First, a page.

been a. veritable piece of detective
work. Pages of one and the same I
book have often been found in}
many different places. and it hasi
been a very difficult task to iden-?
tify, for instance. the first and:
the last pages of the same work.?
which have been hidden for cen-i
turies in archives located far from .
each other. 1
The majority of the 60,000 frag-1
ments consist of theological works
lend about one-sixth of law collec-l
‘tlflnS, commentaries to such col-l
lections, and legal handbooks.i
Among other things. an extreme
ly rare anonymous book. "Casus
et Notabilia." about the decretals‘
of Pope Gregorious IX (1227-
1241), has been discovered. Only‘
one copy of this book has so far
tlueen known. Remarkable evidence
unknown to international research
in this field. of the very early con
tact between Sweden and Home
has also been brought to light in
the form of letters about Sweden
and to Swedish addresses from In
nocent III, who was elected Pope
:in 1198.
1 King Gustaf has arrived in Nice,
lwhere he will rest until his return
[to Sweden in June. His physician
l'as permitted him to play tennis
1fifteen minutes every day. The
linonareh will soon be 89 years old.
3 Crown Princess Louise of Swed
ien has gone to England for a fiuu
week visit with her mother. the
'«'owag\-r Marquess of Milford
.anen. The Crown Princess' hro—
lher. Lord Mountbatten. was re
cently installed as Viceroy of In
‘ "113. ° \
A new permanent display room
for Orrefnrs glass, designed by
Virginia Hammlll, interior decor
ator. has opened at Fisher. Bruce
& Company, Eastm‘n IYnitNt
States representatives (if Orni
furs. in their New York quarter"
at 1107 Broadway. The glzisa in
cludes large engravm vasos. urns.
and plates as well as plainor tum
blers. carafos. and wine glassos,
“There will be 50 percent more
Swedish glass available to Ameri
can shoppers this year than in
1946," E. Monroe Fisher. pres:-
dem of the firm. said at the open
ing of the new Show rooms.
Phone MAin I766
l'asteurized Milk and (‘reum
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8‘30 Yale Avenue North Seattle
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Radio Station KEV“ -— 1090 am your Dial
Trial of Gestapo
[Chief in Norway
OSLO Since the day in May.
1945 when victorious Norwegian
resistance forces drove the. Nazi
Gestapo from their headquarters
and slammed prison doors behind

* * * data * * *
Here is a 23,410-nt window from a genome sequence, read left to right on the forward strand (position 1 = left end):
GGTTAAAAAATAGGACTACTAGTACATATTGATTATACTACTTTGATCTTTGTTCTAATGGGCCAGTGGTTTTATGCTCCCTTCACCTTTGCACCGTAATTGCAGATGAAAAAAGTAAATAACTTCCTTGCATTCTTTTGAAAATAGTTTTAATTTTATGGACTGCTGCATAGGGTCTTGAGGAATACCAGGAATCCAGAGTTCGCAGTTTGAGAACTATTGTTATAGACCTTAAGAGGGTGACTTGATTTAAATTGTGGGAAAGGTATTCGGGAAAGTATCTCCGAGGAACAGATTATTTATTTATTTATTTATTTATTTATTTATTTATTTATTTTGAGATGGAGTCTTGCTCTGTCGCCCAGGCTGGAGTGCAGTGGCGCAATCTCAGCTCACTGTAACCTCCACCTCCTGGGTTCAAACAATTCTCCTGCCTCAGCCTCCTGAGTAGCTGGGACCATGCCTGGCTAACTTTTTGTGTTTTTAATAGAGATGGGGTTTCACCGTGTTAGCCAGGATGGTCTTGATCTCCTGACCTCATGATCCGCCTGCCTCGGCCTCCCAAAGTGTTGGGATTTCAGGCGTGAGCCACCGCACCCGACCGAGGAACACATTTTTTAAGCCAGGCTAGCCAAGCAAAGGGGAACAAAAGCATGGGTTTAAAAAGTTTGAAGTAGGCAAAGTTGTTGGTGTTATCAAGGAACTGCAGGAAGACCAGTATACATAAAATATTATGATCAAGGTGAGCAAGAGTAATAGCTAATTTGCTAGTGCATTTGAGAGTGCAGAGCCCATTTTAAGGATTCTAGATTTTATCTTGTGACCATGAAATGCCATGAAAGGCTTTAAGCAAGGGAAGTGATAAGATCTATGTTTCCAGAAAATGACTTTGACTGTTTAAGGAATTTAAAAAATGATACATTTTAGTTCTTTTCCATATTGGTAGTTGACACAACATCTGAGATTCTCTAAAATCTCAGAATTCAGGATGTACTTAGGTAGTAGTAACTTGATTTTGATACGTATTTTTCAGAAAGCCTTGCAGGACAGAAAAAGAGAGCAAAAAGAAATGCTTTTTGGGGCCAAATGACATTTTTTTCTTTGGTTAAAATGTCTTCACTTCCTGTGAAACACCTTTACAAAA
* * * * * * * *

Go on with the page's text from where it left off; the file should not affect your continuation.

them, one question has been on the
lips of most Norwegians: “When
will they try Fehmer?" The an«
saver came when State Prosecutor
Sund presented Norway’s charges
against Siegfried Wolfgang" Feh
mer, war-time Gestapo chief in the
Oslo district. and often termed the
most dangerous German in Nor
way. The indictment is the longest
yet to be leveled against any war
criminal by the Norwegian Gov
Now only 36 years of age. Feh
mei' is described as the Norwegian
resistance movement‘s enemy No.
1. not only because of his central
position in the vital Oslo district.
but because of his unusual capa
city The evil genius of the man
soon rated him the most feared of
the Nazi secret police, and the
strategist of the Gestapo in Nor
way. It is noted, however. that the
indictment is mainly concerned
with the details and not the broad
sweep of his activities. He more
than any other single individual is
held responsible for Nazi torture
in Norway. It was he who intro
duced the length of rubber-covered
cable. the leg-clamps, and the in
famous “ice bath" as means of
persuasion. He not only ordered
the. introduction of these death
Sessions but also participated in
many of them personally,
From among tne many cases of
death by torture with Whiih he
might be charged. the indictment
lists but three clear-cut instances.
He is further charged with the
(‘eath of 10 Norwegian prisoners
who were but a few of the many
who died in German N N, camps
vs a result of his orders,
Contrary to reports of his dash
irg chivalry and “man of the
world" bearing. the indictment in
cludes four instances where wo
:ncn prisoners were tortuned. In
three (‘ass he ordered the “ice
bath" and in the fourth he himself
heat the woman-prisoner so se
wrely with a length'of steel cable
that she had to be huspitalizui. In
contrast to' most Gestapo tried
hereto, F‘rhmm- generally admits
lht' charges but declares himself
not guilty. He was “only fullliwing
Hv has bm‘n most (ionpomthw‘
with Norwegian polii-e supplying
rmrh information and earntiig the
t'llt' 0f "Mink-l Prlsnnvr NH, 1."
lnspite thc lmgthy inlhk'tlnt‘nt.
the trial of tht' m'iny—sillwl Fvlimer
is t-xpet'twl l0 mm'r spev'iily.
Tho Stnckhnlm student frator
nity club at I'ppsala University
has marked the 100th anmvorsary
of HS own club house. in 1949
the snunt)‘ will be 300 years 0m.
('IIiM‘Is — Trailer llIIl‘ho-\
Iéc-In-ral “Hal “urk
IIDI3 Slruurl Elliot 8353